This is an ongoing series on the Siddhar Paramabarai of India. Siddha refers to perfected masters who have achieved a high degree of physical as well as spiritual perfection or enlightenment. We look at various Siddhas who have graced upon this earth with their Presence — their life and the wisdom they shared in the form of poems, couplets that are referred to as Siddhar Padalgal. To begin with, we are looking at Siddhas from the tradition of “Pathinen Siddhargal”. In the previous issues, we saw about Kudhambai Siddhar, Pambatti Siddhar, Idaikkaattu Siddhar, Sattaimuni Siddhar, Sundaraanandar Siddhar, Karuvoorar Siddhar, Goraknatha Siddhar, Matsyendranatha Siddhar, Ramadevar Siddhar, Dhanvantari Siddhar, Patanjali Siddhar, Siddha Thirumoolar, Siddha Konganar, Siddha Vanmikar and Kamalamuni Siddhar. In the Guru Poornima special edition of series we were blessed to also write about the great Siddha Avvai.We also saw how the Siddhargal poetry is presented in Sandhya Bhasha. In this article, we will see the glory of Siddha Boganathar.
Bogar is a legendary South Indian Siddhar (a Mystic and a Yogi). He had miraculous powers. Most of the understanding of the biography of Siddhar Bogar is based on two of his poems, Janana Sagaram-557 and Saptakandam which is also called as Bogar-7000. Bhogar was a South Indian by birth, belonging to the lineage of visvakarma (goldsmiths), who became a siddhapurusha under the guidance of Siddha Kalanginaathar. Kalanginaathar Siddhar is the disciple of Siddha Tirumular. Many a times in his works, Bogar calls Tirumular his great grant guru, in tamil Pattar. Describing his life to Pulippani (Bogar’s Disciple), Bogar says he received initiation (diksha = empowerment) from his Guru Siddha Kalanginathar, who taught him all Sastras, Itihasas (great epics), Yoga and the path to attain Samadhi. He learnt Brahma-Vidya from the great Tamil sage and Siddha Agastya Peruman. Later, he wrote Boga Sastra of 7000 which includes the techniques of yantra, mantra and tantra. After learning the techniques of Yoga, mantra and tantra he travelled all over the world and also went to China. The call to visit China came from his Guru Kalangi who was in search of a successor to carry on his mission there. He visited China several times and trained Chinese in Siddha sciences, medicine, Yoga and ancient arts.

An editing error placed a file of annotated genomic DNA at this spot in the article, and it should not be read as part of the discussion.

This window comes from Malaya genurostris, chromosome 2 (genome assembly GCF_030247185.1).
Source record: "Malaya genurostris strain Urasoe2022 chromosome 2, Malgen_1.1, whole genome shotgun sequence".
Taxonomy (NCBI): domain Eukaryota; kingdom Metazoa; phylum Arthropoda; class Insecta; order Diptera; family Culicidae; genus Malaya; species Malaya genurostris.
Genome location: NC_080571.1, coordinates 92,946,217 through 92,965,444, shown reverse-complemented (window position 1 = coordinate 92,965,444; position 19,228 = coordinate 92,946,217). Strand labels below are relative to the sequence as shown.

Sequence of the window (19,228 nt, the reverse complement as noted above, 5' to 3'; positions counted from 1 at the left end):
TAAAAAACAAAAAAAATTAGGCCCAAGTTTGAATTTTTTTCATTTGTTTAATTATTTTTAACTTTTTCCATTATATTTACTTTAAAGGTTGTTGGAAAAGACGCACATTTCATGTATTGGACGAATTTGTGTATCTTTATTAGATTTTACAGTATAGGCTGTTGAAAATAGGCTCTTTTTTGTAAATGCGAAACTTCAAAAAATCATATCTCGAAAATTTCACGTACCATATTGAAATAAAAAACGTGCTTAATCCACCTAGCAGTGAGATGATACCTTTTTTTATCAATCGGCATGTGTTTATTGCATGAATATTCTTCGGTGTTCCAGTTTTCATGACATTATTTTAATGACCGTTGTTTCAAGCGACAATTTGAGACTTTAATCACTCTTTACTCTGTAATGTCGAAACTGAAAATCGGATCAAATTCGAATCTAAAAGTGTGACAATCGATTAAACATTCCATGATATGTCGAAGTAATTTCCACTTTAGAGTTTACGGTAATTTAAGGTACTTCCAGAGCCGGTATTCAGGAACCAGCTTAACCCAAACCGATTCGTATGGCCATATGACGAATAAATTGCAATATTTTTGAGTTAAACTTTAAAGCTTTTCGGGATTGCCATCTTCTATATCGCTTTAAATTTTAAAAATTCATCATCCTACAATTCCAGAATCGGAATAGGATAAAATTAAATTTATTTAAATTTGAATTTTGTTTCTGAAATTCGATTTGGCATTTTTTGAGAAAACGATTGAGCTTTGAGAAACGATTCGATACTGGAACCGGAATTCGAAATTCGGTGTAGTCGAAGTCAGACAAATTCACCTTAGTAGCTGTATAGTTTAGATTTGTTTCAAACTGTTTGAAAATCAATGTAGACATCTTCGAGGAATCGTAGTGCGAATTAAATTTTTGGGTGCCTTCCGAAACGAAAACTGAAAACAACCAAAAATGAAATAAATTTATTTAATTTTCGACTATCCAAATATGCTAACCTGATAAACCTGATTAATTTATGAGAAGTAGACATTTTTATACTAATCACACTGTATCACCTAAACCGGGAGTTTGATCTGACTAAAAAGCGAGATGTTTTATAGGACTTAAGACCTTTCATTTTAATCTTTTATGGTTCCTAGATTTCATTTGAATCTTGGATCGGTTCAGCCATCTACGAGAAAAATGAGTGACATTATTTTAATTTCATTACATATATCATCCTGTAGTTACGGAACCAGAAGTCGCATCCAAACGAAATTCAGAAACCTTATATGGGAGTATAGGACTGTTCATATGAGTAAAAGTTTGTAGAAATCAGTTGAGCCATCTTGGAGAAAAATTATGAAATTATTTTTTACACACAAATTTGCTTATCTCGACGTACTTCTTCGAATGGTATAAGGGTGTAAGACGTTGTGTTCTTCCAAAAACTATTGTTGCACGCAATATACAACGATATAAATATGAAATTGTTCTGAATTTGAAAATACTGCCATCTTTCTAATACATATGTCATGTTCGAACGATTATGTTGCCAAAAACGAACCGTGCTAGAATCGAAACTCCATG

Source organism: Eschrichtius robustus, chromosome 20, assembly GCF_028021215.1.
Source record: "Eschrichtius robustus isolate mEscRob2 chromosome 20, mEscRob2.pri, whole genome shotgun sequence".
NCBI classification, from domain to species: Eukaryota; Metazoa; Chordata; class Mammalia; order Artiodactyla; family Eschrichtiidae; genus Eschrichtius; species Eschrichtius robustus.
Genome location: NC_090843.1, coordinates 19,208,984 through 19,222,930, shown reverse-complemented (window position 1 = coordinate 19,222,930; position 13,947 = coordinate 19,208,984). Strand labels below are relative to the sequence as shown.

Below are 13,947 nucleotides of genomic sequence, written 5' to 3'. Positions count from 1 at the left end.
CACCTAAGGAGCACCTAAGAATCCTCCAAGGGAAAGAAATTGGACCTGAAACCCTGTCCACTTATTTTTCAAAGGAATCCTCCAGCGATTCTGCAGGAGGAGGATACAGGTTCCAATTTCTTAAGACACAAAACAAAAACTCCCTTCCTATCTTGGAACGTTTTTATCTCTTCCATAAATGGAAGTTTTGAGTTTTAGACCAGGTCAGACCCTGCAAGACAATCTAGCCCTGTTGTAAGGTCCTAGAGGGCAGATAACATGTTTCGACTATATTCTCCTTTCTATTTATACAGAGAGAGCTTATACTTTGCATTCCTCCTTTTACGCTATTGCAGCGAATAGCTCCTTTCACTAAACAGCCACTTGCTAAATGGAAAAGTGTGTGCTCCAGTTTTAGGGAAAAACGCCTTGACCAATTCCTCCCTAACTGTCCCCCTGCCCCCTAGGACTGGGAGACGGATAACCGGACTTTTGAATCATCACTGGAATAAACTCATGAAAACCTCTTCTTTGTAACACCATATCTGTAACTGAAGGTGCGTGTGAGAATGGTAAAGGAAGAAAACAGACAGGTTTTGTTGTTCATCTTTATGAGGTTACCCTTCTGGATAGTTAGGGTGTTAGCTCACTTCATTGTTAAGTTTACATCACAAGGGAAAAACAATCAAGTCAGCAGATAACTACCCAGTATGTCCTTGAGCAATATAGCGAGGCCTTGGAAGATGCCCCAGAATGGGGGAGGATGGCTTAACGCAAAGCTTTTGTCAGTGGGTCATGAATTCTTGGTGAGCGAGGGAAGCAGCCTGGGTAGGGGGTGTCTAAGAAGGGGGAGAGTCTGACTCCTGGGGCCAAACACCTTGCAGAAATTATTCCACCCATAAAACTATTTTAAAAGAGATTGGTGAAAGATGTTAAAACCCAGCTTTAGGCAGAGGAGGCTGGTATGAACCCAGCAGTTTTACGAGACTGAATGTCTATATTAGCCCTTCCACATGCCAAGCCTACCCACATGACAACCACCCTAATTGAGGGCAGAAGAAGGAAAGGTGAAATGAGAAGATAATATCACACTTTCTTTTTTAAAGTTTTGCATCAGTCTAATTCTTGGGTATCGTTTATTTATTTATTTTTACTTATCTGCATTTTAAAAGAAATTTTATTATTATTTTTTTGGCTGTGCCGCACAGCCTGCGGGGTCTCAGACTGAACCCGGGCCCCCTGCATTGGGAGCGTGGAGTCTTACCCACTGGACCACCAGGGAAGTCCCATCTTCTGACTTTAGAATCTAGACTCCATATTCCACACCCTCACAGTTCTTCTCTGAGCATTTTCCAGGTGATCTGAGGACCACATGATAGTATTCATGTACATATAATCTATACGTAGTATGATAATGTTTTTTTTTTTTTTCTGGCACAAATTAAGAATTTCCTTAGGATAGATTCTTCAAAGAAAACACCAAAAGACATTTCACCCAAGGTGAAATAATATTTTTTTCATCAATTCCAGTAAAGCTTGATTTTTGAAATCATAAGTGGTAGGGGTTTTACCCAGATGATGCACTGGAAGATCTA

In Bogar’s Saptakanda he reveals details of various medicinal preparations to his disciple Pullippani (so named as he is believed to have wandered in the forests atop a puli or tiger) and at every stage he quotes his guru as the authority. Also Pulippani must have been a young man then, as he is often referred to as a balaka.
Bogar anticipating that in due course of period, during the kali yuga human beings will suffer from large number of disease. As an expert in medicine he used 4448 rare herbs and made 9 poisonous medicine (Nava Bashanam), mixing these 9 poisons into one needs great knowledge and skill, to make a Master Medicine ( One medicine to cure all disease ). Siddhar Thirumoolar also discuss one such Master Medicine in his book Thiru Mandiram. With the consultation of Agasthiar ( Father of Ayurvedic Medicine) and other siddhars, Bogar concocted the 9 poisons (Nava Pashanam) and made the Master Medicine in the form of Lord Murugan who is celebrated and worshiped at Palani Murugan temple.